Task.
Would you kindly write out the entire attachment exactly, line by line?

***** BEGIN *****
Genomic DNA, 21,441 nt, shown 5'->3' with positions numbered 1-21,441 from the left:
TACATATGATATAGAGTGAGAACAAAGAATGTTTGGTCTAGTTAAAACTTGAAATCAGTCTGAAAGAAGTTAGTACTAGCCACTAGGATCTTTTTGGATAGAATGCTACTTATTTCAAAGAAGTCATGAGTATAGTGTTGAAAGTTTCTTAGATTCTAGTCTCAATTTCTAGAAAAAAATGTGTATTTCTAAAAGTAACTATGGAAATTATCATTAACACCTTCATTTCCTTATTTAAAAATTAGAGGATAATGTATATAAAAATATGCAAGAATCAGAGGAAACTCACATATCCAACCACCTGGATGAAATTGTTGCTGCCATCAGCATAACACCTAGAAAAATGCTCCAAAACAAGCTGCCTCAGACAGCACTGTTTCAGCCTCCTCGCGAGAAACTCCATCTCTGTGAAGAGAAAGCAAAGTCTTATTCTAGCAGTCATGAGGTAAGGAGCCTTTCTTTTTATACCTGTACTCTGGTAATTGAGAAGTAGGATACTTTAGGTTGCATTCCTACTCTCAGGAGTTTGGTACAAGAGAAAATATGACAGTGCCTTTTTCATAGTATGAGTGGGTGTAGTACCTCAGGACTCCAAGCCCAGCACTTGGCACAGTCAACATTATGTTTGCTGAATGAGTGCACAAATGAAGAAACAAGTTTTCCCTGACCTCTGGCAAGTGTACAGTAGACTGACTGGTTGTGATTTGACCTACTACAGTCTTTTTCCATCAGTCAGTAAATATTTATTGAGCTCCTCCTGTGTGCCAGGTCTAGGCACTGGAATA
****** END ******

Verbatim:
Genomic DNA, 21,441 nt, shown 5'->3' with positions numbered 1-21,441 from the left:
TACATATGATATAGAGTGAGAACAAAGAATGTTTGGTCTAGTTAAAACTTGAAATCAGTCTGAAAGAAGTTAGTACTAGCCACTAGGATCTTTTTGGATAGAATGCTACTTATTTCAAAGAAGTCATGAGTATAGTGTTGAAAGTTTCTTAGATTCTAGTCTCAATTTCTAGAAAAAAATGTGTATTTCTAAAAGTAACTATGGAAATTATCATTAACACCTTCATTTCCTTATTTAAAAATTAGAGGATAATGTATATAAAAATATGCAAGAATCAGAGGAAACTCACATATCCAACCACCTGGATGAAATTGTTGCTGCCATCAGCATAACACCTAGAAAAATGCTCCAAAACAAGCTGCCTCAGACAGCACTGTTTCAGCCTCCTCGCGAGAAACTCCATCTCTGTGAAGAGAAAGCAAAGTCTTATTCTAGCAGTCATGAGGTAAGGAGCCTTTCTTTTTATACCTGTACTCTGGTAATTGAGAAGTAGGATACTTTAGGTTGCATTCCTACTCTCAGGAGTTTGGTACAAGAGAAAATATGACAGTGCCTTTTTCATAGTATGAGTGGGTGTAGTACCTCAGGACTCCAAGCCCAGCACTTGGCACAGTCAACATTATGTTTGCTGAATGAGTGCACAAATGAAGAAACAAGTTTTCCCTGACCTCTGGCAAGTGTACAGTAGACTGACTGGTTGTGATTTGACCTACTACAGTCTTTTTCCATCAGTCAGTAAATATTTATTGAGCTCCTCCTGTGTGCCAGGTCTAGGCACTGGAATA